THE BLOG
25/07/2013 12:52 BST | Updated 23/09/2013 06:12 BST

Fasting: The Half Way Point

We're half way through Ramadan. That's right, day 15 today. And there's one question I can't seem to find an answer to:

Is it getting easier?

On the one hand, I want to say yes. I've gotten used to interrupted sleep to get up and eat breakfast (Sehri), I've gotten used to working through lunchtime without noticing and I've definitely gotten used to dodging all the free cake that has been circulating around the office over the past fortnight (seriously, what is it about free cake at work?!). In a very practical sense fasting has become easier.

On the other hand, I'm inclined to say it's become more difficult. The lack of water has brought with it its fair share of headaches and I sometimes I just want an ice cream. But what's most difficult is keeping calm and staying true to the spirit of Ramadan. The Ramadan Diaries over on Channel 4 document this spirit from a number of Muslims. This month is about togetherness, forgiveness and sacrifice. All of which I've been struggling with slightly.

Namely the sacrifice. I keep finding myself in thoughts of why am I sacrificing, when I could be making my life easier by eating and drinking. With the stresses of a hectic job it's hard to remember to keep cool when the overriding feelings are of hunger, thirst and fatigue, all of which shorten one's fuse considerably and diminish the willing to make a sacrifice.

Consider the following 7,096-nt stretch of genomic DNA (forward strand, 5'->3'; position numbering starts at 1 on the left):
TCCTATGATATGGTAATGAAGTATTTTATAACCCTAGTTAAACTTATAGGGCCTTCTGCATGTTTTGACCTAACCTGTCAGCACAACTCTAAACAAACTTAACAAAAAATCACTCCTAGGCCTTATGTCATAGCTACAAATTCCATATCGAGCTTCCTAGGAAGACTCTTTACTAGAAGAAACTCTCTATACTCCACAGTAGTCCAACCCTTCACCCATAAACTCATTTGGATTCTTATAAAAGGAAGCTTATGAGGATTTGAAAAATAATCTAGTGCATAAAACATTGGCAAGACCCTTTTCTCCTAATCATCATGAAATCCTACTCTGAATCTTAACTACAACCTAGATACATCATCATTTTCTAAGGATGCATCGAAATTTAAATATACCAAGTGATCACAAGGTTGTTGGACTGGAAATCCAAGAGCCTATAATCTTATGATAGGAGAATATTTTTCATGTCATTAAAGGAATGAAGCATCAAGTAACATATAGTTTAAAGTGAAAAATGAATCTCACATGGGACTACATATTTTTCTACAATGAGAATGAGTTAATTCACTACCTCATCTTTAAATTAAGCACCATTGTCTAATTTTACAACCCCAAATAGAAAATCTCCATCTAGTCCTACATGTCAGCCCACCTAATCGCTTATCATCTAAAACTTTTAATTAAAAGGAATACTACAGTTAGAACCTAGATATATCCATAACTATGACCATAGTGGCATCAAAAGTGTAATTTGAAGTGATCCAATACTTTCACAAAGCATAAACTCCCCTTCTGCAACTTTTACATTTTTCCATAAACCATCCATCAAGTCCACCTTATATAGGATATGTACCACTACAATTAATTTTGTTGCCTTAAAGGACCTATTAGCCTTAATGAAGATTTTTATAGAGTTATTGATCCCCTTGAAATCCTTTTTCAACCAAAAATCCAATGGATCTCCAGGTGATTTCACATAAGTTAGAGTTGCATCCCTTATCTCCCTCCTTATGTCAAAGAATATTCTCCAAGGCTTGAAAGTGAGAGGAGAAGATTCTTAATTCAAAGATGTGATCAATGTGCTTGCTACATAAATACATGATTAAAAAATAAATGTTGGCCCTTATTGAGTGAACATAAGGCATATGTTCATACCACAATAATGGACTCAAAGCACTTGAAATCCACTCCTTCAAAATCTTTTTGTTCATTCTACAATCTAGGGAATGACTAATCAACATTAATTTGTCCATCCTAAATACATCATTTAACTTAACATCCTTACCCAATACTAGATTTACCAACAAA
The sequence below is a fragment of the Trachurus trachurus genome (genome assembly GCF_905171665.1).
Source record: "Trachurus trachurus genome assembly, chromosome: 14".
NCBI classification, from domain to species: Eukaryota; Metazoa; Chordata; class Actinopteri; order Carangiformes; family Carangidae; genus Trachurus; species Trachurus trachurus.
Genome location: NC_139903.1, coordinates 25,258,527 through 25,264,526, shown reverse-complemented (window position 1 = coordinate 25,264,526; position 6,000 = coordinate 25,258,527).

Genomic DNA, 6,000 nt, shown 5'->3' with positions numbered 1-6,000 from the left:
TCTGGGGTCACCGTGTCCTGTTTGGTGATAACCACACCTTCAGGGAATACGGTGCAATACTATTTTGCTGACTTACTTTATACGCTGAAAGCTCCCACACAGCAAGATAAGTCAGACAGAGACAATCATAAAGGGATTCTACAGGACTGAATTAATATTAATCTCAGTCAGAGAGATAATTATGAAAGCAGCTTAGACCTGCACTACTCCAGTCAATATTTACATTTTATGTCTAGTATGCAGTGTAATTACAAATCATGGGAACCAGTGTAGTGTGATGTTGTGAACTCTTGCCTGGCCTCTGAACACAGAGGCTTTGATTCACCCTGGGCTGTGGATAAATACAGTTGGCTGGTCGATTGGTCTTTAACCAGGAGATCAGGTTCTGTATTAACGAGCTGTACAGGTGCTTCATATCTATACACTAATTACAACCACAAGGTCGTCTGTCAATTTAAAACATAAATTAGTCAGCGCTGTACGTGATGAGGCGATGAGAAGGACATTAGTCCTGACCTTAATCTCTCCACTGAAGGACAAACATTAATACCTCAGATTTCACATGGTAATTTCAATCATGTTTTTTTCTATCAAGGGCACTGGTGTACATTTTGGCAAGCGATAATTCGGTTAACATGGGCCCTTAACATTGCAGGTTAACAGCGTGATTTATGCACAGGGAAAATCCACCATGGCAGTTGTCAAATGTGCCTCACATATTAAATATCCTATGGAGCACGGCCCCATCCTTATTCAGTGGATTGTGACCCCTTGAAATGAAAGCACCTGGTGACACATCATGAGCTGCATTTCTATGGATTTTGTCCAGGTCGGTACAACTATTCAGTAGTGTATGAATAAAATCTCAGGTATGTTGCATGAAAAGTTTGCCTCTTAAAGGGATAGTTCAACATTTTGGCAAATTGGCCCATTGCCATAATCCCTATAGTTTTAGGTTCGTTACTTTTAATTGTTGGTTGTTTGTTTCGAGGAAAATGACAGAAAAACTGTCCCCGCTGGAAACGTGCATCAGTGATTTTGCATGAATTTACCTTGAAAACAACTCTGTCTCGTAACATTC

I suppose that's why it's good that Ramadan is a month long, rather than a single day. There are thousands, if not millions of people who grapple with these three feelings of hunger, thirst and fatigue continually and putting myself through a sacrifice that is highlighted every day for 30 days is providing me with a physical and mental journey to try and understand what those people face every day. For them it is not a sacrifice - they aren't giving up something because put simply, they don't have it at their disposal in the first place.

When I look at things from the perspective of the whole month, rather than the individual occasions of declining the invitation for a cup of tea, saying no to a cupcake, or not having a glass of water in a meeting; I would say that overall fasting is getting easier. It's getting easier because mentally I can see an end in sight, and that's something that others who are stuck in a sort of permanent Ramadan don't have the comfort of. So I should count my blessings, so to speak.